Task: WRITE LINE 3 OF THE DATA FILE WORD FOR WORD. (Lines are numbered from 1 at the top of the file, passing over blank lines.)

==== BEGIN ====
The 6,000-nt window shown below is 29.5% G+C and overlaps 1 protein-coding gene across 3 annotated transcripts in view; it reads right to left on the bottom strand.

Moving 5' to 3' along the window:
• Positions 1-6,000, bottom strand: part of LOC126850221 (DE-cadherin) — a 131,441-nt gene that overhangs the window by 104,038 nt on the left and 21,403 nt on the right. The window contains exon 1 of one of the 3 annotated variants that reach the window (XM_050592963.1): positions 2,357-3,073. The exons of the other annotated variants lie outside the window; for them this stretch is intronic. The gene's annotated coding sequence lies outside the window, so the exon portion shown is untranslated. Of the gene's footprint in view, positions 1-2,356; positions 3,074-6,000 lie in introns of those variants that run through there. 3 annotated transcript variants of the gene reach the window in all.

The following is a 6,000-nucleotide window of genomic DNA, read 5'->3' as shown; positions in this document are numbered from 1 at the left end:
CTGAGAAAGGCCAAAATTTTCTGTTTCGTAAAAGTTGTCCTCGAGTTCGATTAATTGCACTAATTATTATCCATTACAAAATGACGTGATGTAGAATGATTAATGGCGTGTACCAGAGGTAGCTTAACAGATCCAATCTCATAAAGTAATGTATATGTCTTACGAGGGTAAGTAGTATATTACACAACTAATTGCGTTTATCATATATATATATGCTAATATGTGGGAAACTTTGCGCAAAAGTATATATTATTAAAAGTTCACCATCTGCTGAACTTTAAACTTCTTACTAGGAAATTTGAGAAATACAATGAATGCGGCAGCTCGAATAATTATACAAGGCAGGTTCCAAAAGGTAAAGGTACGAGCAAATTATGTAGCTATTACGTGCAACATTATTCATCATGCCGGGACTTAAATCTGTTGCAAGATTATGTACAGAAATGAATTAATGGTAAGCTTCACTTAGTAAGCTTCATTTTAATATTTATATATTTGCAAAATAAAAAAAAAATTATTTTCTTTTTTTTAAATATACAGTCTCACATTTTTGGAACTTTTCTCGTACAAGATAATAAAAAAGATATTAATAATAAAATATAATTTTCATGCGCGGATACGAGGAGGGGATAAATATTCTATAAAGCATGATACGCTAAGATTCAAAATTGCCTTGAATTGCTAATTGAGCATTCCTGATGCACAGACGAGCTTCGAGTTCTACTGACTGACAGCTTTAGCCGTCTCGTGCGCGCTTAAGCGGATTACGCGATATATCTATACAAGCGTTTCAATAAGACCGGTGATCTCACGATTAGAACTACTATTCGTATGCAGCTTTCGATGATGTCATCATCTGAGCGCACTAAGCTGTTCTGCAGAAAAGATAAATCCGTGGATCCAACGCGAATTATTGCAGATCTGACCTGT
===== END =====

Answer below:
• Positions 1-6,000, bottom strand: part of LOC126850221 (DE-cadherin) — a 131,441-nt gene that overhangs the window by 104,038 nt on the left and 21,403 nt on the right. The window contains exon 1 of one of the 3 annotated variants that reach the window (XM_050592963.1): positions 2,357-3,073. The exons of the other annotated variants lie outside the window; for them this stretch is intronic. The gene's annotated coding sequence lies outside the window, so the exon portion shown is untranslated. Of the gene's footprint in view, positions 1-2,356; positions 3,074-6,000 lie in introns of those variants that run through there. 3 annotated transcript variants of the gene reach the window in all.